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Tough job to break a woman’s heart

By Vision Reporter

Added 1st December 2002 03:00 AM

The writing on the wall was pretty explicit. My two-year relationship with Martha was over

The writing on the wall was pretty explicit. My two-year relationship with Martha was over

By Timothy Bukumunhe

The writing on the wall was pretty explicit. My two-year relationship with Martha was over.

We were in my opinion just hanging in there for the sake of it. I guess. Though I considered my relationship with Martha over, there was just one little nagging problem: I just could not bring myself round to tell her we were through.

Every time I tried to tell her the news that I was moving on without her, something always cropped up to prolonged my agony. Either the phone rang or there was a news flash on television or I got a lump in my throat and could not say the few words –– “listen Martha it’s over. It has nothing to do with you, it’s just me.” I had spent the best part of the day rehearsing, so I did the next best thing.

Over a period of five weeks, every time I went over to her house for the night, bit by bit I packed whatever was mine, without arousing suspicion. I started with the CD’s she had borrowed, then the books and clothing –– anything that she had borrowed went, until I had cleared her house of everything that belonged to me.

By the time she found out, it was too late. I did not have to deal with the traumas of breaking up –– no tears followed by streams of mascara rolling down her cheeks. And no endless questions asking ‘but why –– I thought we were happy?’ That evening I sat at home alone, liberated and feeling ever so pleased with myself at the pathetic way I ditched her, while listening to her calls as she sobbed endlessly whenever the telephone answering machine picked up her calls.

Ditching a girlfriend is not an easy thing for some men. While they may have taken charge during the relationship –– coming across as confident and very together, when it is time to end the relationship some men are reduced to nervous wrecks.

David Mukasa did not have the guts to tell his girlfriend, Beverly Namboze, that their 18-month-old relationship was over. “Beverly has always been an emotional girl. She would cry about everything. Once when I told her I was going out alone with the boys and she cried. She kept on saying that because I was going out with the boys I must have met somebody else who was more attractive than her,” he says.

He goes on to say “we were living together at the time and the only way I could get out of the relationship was to pack up my share of the household property and just leave.” One morning he drove her to work and made out like he too was going to the bank. “Rather, I had taken the day off and simply went back home and packed all my stuff. I was done by 3:00pm. Throughout the day she kept on calling me asking me what I wanted for supper, oblivious of what was happening.”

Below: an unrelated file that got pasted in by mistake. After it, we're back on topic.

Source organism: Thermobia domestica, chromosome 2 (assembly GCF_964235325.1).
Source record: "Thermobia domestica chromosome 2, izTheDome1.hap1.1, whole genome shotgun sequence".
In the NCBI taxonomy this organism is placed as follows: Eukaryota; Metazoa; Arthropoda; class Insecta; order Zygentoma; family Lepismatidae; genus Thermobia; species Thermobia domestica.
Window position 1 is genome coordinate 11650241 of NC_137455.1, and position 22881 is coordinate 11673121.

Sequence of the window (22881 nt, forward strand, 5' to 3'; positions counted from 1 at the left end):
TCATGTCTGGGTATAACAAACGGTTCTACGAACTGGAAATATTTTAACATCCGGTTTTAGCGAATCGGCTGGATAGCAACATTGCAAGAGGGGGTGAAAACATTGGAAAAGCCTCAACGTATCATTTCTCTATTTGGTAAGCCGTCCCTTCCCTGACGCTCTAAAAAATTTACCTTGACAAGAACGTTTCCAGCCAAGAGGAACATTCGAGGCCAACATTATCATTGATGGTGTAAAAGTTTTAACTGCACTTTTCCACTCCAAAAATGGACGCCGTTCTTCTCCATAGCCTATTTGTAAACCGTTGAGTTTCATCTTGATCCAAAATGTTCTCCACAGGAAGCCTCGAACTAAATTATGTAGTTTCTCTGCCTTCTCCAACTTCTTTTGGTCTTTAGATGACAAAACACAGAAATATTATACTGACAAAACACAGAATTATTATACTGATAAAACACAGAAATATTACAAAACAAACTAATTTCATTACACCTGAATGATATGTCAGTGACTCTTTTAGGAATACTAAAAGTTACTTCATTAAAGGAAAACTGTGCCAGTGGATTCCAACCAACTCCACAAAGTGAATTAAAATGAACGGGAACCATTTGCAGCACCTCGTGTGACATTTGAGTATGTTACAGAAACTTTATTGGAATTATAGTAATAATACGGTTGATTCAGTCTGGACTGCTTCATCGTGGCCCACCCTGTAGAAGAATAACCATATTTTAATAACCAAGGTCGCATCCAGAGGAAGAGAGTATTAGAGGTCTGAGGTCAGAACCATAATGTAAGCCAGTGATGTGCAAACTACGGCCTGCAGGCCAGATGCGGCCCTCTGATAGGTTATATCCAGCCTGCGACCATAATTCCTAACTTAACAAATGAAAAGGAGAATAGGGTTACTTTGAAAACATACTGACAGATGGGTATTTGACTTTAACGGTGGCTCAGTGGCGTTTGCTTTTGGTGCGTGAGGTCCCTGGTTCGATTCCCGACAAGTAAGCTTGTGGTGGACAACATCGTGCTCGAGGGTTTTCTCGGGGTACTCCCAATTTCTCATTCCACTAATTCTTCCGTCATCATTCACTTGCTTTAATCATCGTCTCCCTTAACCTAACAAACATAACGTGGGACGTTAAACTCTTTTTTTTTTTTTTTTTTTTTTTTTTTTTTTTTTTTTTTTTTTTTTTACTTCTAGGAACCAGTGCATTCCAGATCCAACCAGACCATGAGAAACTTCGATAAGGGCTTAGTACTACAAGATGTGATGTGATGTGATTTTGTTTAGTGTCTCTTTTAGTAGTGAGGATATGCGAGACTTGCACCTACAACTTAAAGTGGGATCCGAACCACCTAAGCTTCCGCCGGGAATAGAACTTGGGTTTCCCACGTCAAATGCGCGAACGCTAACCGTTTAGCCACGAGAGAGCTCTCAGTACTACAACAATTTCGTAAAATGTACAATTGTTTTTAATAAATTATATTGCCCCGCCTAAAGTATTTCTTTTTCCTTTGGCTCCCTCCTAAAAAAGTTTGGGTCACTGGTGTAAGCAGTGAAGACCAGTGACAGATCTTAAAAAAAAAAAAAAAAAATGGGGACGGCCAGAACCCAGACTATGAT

“At 5:30pm when I was supposed to have picked her up, I did not and turned off my phone. According to friends it took her days of tears and time off work to get over what I had done to her. When I saw her a couple of months later, she said she was not really angry about the relationship ending, but the way I had handled it. To ease her frustrations, she broke the side mirrors on my car and said she hoped I rot in hell, before storming off.

Jimmy Mwambi, an accountant who lives in Jinja chose a different method which is less appealing. “When Helen came round to spend the night, I already knew this was the last night we would be together. I suppose I should have told her before I got her into bed but something kept on whispering to me “just one last time, take her to bed then tell her afterwards.”

“When we had finished as she blissfully savoured the sexual experience we had just shared and without thinking about it, I blurted out that I was seeing somebody else.”

“Helen went into frenzy and started screaming which drew the attention of my neighbours. She ripped my clothes, smashed the television set and destroyed everything in her path as she made for the door like a hurricane out of control, all the time shouting out “so that is what you have always thought of me –– a prostitute!”

For his actions, Mwambi had a high price to pay. Helen’s brothers came round hours later and gave him a thorough beating.

Hannington Balikuddembe who looks after his father’s farm simply turned up at Club Silk holding hands with another woman.

“I could see Sarah, my very soon to be “ex” standing with a group of friends all looking at me in disbelief as I worked my hands all over the body of my new catch. Sarah got the message. She was obviously drunk when she turned up on my doorstep the following day to apologise for whatever it is she had done to sour the relationship.

She had not done anything bad. I simply got bored of her. Anyway, I just looked at her as she blurted out her apologies then slammed the door in her face. It was a cruel way to do it, but it was the best way I felt I could handle it.”

But hell hath no fury like a woman scorned. Olivia, who used to work with a major hotel in Kampala did not take it lightly after being ditched. While her man was out in town serenading the new woman in his life. Olivia drove to his house and lay in wait. When he turned up in the wee hours of the morning with her replacement, as they opened the front door, she sprang out of nowhere, rushed past them and locked herself inside his bedroom.

There she proceeded to destroy everything that belo-nged to her rival. To cap it all, as she sat on the bed smoking away and feeling happy with herself, she saw her rival’s contact lens case. Calmly she opened it up and proceeded to extinguish her cigarette on her lenses!

Tough job to break a woman’s heart

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